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THE SUPREME COURT OF NEW HAMPSHIRE
ROGER L. MARTIN & a.
MAINE MUTUAL FIRE INSURANCE CO.
December 8, 2000
Borofsky, Lewis & Amodeo-Vickery, P.A., of Newington (Mark S. Gearreald on the brief and orally), for the intervenors, Robert and Cathleen Mark.
Germani & Riggle, LLC, of Portland, Maine (Elizabeth A. Germani on the brief and orally), for the defendant.
NADEAU, J. The intervenors, Robert and Cathleen Mark, appeal a decision of the Superior Court (Murphy, J.) granting summary judgment in favor of the defendant, Maine Mutual Fire Insurance Company (Maine Mutual). We affirm.
We must first unwind a tangled fact pattern and procedural history. On July 5, 1992, Hampton Police Chief Robert Mark went to the residence of the plaintiffs, Roger and Adele Martin, to respond to a party situation. While there, Mark was allegedly struck, choked, and injured by Keith Lovett.
In June 1995, the Marks filed a suit against both Lovett and the Martins. They alleged that Lovett "violently str[uck] Robert E. Mark in the back of the head and grabb[ed] [him] around the neck, choking him and causing him to fall into a porch area; [and] that as a result of the foregoing willful, wanton and reckless conduct" Mark suffered injuries. The Marks' writ also alleged that the Martins were negligent because they owned the house where Lovett's actions took place. In October 1996, the Marks amended their writ to incorporate "claims sounding in negligence and intentional conduct" against Lovett.
As part of the underlying tort action, the Martins initiated a contribution claim against their co-defendant, Lovett. Lovett asked Maine Mutual, his parents' homeowner's insurance company, to defend and indemnify him in the underlying tort action. Maine Mutual informed Lovett that the allegations in the underlying tort action were not covered by the policy's liability coverage, and therefore refused to indemnify or defend him.
Maine Mutual's policy provides, in part:
If a claim is made or a suit is brought against an insured for damages because of bodily injury or property damage caused by an occurrence . . . , we will: (1) pay up to our limit of liability for the damages for which the insured is legally liable; and (2) provide a defense at our expense by counsel of our choice . . . .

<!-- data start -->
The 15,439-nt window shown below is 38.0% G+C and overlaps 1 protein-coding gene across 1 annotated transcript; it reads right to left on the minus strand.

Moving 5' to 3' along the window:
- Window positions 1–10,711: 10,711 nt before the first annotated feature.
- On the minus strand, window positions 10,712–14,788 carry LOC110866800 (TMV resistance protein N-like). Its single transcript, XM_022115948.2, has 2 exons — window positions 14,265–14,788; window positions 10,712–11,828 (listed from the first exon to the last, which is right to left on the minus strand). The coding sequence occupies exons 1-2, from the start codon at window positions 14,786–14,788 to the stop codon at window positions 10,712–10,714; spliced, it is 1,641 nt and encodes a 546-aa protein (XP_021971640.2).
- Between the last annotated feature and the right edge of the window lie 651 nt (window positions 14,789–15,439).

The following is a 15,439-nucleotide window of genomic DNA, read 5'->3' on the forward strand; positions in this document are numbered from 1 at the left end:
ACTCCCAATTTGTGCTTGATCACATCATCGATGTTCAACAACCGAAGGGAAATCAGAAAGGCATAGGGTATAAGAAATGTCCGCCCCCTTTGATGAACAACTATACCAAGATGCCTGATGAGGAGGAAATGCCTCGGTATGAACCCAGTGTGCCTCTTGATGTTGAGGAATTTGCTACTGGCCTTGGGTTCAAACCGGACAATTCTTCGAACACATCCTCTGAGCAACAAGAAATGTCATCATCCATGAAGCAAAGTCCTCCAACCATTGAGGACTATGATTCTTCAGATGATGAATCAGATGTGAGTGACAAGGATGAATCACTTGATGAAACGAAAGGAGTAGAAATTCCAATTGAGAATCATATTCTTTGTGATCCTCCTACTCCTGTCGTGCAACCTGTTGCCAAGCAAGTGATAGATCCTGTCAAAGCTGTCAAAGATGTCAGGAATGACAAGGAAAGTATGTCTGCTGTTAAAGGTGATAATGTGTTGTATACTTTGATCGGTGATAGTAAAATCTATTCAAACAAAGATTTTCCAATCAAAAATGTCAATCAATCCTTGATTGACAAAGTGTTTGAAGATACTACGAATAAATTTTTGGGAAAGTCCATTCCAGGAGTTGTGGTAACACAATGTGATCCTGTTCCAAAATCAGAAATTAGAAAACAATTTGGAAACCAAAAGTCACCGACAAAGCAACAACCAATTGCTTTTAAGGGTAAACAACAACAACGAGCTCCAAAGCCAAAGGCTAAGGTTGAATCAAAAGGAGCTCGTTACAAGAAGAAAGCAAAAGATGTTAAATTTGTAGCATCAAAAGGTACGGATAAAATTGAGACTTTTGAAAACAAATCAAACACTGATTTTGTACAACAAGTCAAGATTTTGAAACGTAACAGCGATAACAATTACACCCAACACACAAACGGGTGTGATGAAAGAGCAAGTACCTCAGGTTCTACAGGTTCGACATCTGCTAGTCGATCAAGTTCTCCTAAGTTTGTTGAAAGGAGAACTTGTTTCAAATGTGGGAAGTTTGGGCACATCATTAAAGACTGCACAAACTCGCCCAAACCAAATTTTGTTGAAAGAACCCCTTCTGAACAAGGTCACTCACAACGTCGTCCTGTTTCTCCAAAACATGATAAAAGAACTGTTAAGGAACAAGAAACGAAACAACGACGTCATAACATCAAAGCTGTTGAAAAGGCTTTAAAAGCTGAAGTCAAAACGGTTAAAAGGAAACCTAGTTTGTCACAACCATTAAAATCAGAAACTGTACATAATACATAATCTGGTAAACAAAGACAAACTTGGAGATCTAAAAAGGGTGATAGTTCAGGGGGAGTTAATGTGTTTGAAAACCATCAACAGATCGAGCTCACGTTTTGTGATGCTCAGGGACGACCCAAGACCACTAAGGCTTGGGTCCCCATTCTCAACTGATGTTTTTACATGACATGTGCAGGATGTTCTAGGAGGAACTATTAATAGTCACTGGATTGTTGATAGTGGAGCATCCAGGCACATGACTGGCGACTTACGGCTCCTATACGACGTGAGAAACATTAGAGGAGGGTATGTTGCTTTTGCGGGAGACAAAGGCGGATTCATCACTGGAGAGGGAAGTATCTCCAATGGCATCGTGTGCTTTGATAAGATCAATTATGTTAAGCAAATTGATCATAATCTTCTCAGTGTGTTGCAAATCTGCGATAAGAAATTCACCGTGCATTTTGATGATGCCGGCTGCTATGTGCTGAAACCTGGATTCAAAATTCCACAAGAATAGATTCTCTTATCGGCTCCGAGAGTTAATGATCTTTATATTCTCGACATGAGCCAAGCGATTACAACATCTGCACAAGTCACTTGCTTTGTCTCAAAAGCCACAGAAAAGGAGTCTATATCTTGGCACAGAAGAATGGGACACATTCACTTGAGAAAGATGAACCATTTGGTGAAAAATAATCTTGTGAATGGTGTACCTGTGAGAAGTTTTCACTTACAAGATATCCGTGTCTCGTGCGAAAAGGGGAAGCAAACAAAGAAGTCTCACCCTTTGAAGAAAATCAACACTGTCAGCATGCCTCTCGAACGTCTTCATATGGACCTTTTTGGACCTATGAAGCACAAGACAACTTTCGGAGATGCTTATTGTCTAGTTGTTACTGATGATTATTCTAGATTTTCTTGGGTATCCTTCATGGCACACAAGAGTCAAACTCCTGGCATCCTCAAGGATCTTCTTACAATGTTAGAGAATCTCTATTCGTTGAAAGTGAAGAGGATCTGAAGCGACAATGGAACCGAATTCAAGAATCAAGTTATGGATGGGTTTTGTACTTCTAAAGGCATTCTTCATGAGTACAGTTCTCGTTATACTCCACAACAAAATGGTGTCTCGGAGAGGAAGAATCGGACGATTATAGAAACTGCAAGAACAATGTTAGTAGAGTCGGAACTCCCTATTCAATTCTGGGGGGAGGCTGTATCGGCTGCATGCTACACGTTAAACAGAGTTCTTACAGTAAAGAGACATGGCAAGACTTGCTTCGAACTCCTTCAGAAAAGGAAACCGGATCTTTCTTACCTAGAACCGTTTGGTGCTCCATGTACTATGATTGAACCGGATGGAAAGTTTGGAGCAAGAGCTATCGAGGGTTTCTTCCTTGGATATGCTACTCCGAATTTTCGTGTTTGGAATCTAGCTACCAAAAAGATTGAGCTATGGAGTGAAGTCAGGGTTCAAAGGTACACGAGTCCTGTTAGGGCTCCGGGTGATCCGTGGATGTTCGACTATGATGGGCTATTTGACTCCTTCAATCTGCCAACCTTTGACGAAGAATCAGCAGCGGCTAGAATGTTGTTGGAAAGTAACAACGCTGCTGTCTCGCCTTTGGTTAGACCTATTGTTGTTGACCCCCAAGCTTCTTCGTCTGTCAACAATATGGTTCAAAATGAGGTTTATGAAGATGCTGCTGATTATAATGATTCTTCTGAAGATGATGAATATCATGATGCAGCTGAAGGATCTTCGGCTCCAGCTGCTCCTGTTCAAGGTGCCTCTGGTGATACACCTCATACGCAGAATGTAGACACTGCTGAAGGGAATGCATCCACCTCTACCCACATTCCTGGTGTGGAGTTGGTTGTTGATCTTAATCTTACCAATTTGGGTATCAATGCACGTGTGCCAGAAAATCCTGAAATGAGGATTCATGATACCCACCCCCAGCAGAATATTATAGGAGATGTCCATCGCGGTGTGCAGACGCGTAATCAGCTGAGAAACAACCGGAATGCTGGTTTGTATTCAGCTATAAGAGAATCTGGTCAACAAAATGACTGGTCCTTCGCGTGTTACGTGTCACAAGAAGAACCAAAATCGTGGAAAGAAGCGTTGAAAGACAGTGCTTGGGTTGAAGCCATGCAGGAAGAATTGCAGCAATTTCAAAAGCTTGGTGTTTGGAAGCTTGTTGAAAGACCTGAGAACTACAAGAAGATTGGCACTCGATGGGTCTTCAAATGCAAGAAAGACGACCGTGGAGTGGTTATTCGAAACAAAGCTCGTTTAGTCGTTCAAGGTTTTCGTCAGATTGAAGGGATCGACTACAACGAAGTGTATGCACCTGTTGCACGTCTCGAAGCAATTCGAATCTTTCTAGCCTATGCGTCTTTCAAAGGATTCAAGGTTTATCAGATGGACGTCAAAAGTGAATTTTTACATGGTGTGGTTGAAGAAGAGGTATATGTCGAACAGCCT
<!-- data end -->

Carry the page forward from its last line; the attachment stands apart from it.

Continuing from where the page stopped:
The policy defines "occurrence" as an accident. It also contains a coverage exclusion for suits alleging "bodily injury or property damage, which is expected or intended by the insured."
Following Maine Mutual's decision to deny coverage, the Martins filed a petition for declaratory relief, in which the Marks intervened, seeking to secure coverage under Lovett's insurance policy. Maine Mutual moved for summary judgment, arguing that its insurance policy did not apply because the pleadings in the underlying tort action did not allege an "accident" within the meaning of the policy. The trial court granted this motion, and the Marks appealed.
The Marks argue that their writ of summons contains sufficient allegations to trigger Maine Mutual's duty to defend and indemnify Lovett. Specifically, they contend that an exclusion for "bodily injury expected or intended by the insured" applies only when the insured intended the particular result to occur. Here, they contend that "Chief Mark's falling onto a porch and injuring himself was not anywhere near expected nor intended to occur as a result of his being choked" and thus is a covered "accident." We disagree.
In reviewing the grant of summary judgment, we consider the affidavits and pleadings in the light most favorable to the non-moving party. If there is no genuine issue of material fact and if the moving party is entitled to judgment as a matter of law, the grant of summary judgment is affirmed. See Weaver v. Royal Ins. Co. of America, 140 N.H. 780, 781, 674 A.2d 975, 977 (1996).
"The interpretation of insurance policy language is ultimately a question of law for this court to decide." Allen v. Sentry Insurance, 137 N.H. 579, 580, 630 A.2d 780, 781 (1993). Insurance companies can limit their liability through clear and unambiguous policy language. See Weeks v. St. Paul Fire & Marine Ins. Co., 140 N.H. 641, 643, 673 A.2d 772, 774 (1996). Further, "[i]t is well-settled law in New Hampshire that an insurer's obligation to defend its insured is determined by whether the cause of action against the insured alleges sufficient facts in the pleadings to bring it within the express terms of the policy . . . ." Green Mt. Ins. Co. v. Foreman, 138 N.H. 440, 441-42, 641 A.2d 230, 232 (1994) (quotation omitted).